Joe:      Somebody from the podcast probably found out who he was, and hired him.

Alex:    [Laughs] Yeah! That's true. That can happen. [Laughs]

Tracy: Yeah.

Joe:      It happens a lot. And, I've had my VAs tell me. Some of my students and clients have asked them, I think, if they would want to work for them, and they would offer them a raise.

Alex:    [Laughs]

Joe:      I'm just. I'm like just…

Alex:    No, I don't think that's what it was. It's just when you're asked to verify something and you can't.

Joe:      Yeah.

Alex:    And, you're embarrassed about it. Then, I guess you fold up shop and go home. So, that's what happened.

Joe:      That's too bad.

Alex:    It's not like I said, “Do you? You're fired!” I just asked for verification. He just…

Tracy: He fired himself.

Joe:      He fired himself? Yeah. So, what are you going to do now? You're going to hire a new VA to replace him?

Alex:    I do. I do have another VA that's not as good as him by a long stretch, but good enough to go through and call some hang-ups. And that's really… I mean, when you look at it, you get the low hanging fruit that comes through, and you deal with those. And, they're really easy to deal with. But, the real money in the VA, I would say, is that they go through and call all the stuff that you don't want to call, like the one that called and hang up. And once they called in and said, “They wanted too much. Blah. Blah. Blah. Blah. Blah.” And, this VA that I have definitely improved your work, because… I mean, she called… She've brought in… There was a hang up that she called in and turned into a $40,000 deal. There was another one that turned into a $32,000 deal. [Chuckles] So, she works for way considerably less than what he was working for. And, doesn't grunt work and doesn't complaint about it.

Tracy: Wow!

Alex:    And, even though she's not as good as negotiating. But, she's good at calling those people, getting them on the line, and putting them back into the funnel as opposed to if we were just say, “Oh, they hung up. No go.” Yeah, so… And, that's where the work for the VA comes in.

Joe:      Well, you know, we have Tracy Caywood on the line us, from Property Mob fame. And, we'll probably ask her… We'll probably ask you Tracy how you use VAs, if you don't mind. Is it?

Tracy: Oh, okay.

Joe:      It's an interesting topic. And, maybe you don't. But…

Tracy: Oh, no. I'm good. I'm good.

Joe:      Okay. Good. Good. Because, it's an important topic. And, it's not as… It used to be like everybody was talking about VAs. It was like the new hot, trendy thing. Remember, back three or four years ago?

Tracy: Yeah.

Joe:      And, even less. But, it's still a very important part of our businesses. It's an important part of mine. In fact, I have probably seven VAs working for me right now in my real estate business, and my “Done for you” marketing business and coaching business. But anyway, I wanted to read real quick, if you guys don't mind, some reviews we've got recently. Remember, if you about 5, 10 episodes… 15, 20 episodes, I don't remember… We had an episode titled, “Leave a Review – Get Free Stuff!” And, not only if you leave us a review, good or bad. You'll leave us a review; we'll send you some books that we've written. I've written. Alex, I don't think you've written any books yet, have you? Not to rub it in or anything, but you just got to give Alex a hard time.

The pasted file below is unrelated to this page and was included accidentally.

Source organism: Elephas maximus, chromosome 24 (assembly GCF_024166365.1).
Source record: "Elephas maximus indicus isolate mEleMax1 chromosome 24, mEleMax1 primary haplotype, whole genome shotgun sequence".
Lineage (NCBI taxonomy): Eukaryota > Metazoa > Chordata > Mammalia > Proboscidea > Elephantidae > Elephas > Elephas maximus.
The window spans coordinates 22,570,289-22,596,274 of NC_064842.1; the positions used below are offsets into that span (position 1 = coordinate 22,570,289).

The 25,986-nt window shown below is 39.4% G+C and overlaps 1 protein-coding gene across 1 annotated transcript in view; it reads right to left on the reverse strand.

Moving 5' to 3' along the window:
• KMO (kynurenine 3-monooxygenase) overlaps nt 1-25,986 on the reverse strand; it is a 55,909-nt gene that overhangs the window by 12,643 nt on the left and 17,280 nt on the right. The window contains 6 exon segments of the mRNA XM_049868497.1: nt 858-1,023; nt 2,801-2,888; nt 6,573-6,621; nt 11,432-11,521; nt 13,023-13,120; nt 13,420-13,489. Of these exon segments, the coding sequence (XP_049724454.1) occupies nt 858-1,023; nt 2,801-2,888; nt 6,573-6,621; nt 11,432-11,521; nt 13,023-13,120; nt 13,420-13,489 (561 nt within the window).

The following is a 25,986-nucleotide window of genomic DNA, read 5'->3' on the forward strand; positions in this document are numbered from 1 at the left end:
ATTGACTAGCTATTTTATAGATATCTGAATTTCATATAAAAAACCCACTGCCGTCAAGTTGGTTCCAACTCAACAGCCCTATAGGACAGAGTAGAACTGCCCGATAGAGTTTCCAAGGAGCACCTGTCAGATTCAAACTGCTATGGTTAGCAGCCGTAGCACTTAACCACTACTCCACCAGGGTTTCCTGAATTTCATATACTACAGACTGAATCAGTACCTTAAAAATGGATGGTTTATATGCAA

Alex:    Yeah. Yeah, no books written yet.

Joe:      Okay. I'm just sorry I just had to bring that up. Because, yours truly…

Alex:    Oh, that's okay.

Joe:      [Laughs] Just my kid. All of these books were webinars that we had transcribed and turned into books. But, they're really, really good books. But, you get them for free if you leave us a review in iTunes. And, it's pretty easy and we'll also send you some videos and some stuff that Alex and I have done. The Fast Cash Survival Kit… If you just leave us a review. And, we have a couple here that I want to read. This is from a few days ago from beginnow. He says, “Five stars. Just what I was looking for! I just learned about the term remote wholesaling, and I'm totally excited. This is exactly what I am looking for to create wealth in my real estate investing endeavors. Thank you Joe and Alex for giving me access to learning more about this avenue of investing, which will give me more freedom to work from home or travel with my family in the future. I've listened to a few of the podcasts and can't wait to devour all of them up. Hopefully, offering me enough information and giving me the courage to put things into action. Aloha!” I was just in Hawaii, beginnow. And maybe, I'll see you in Hawaii sometime soon.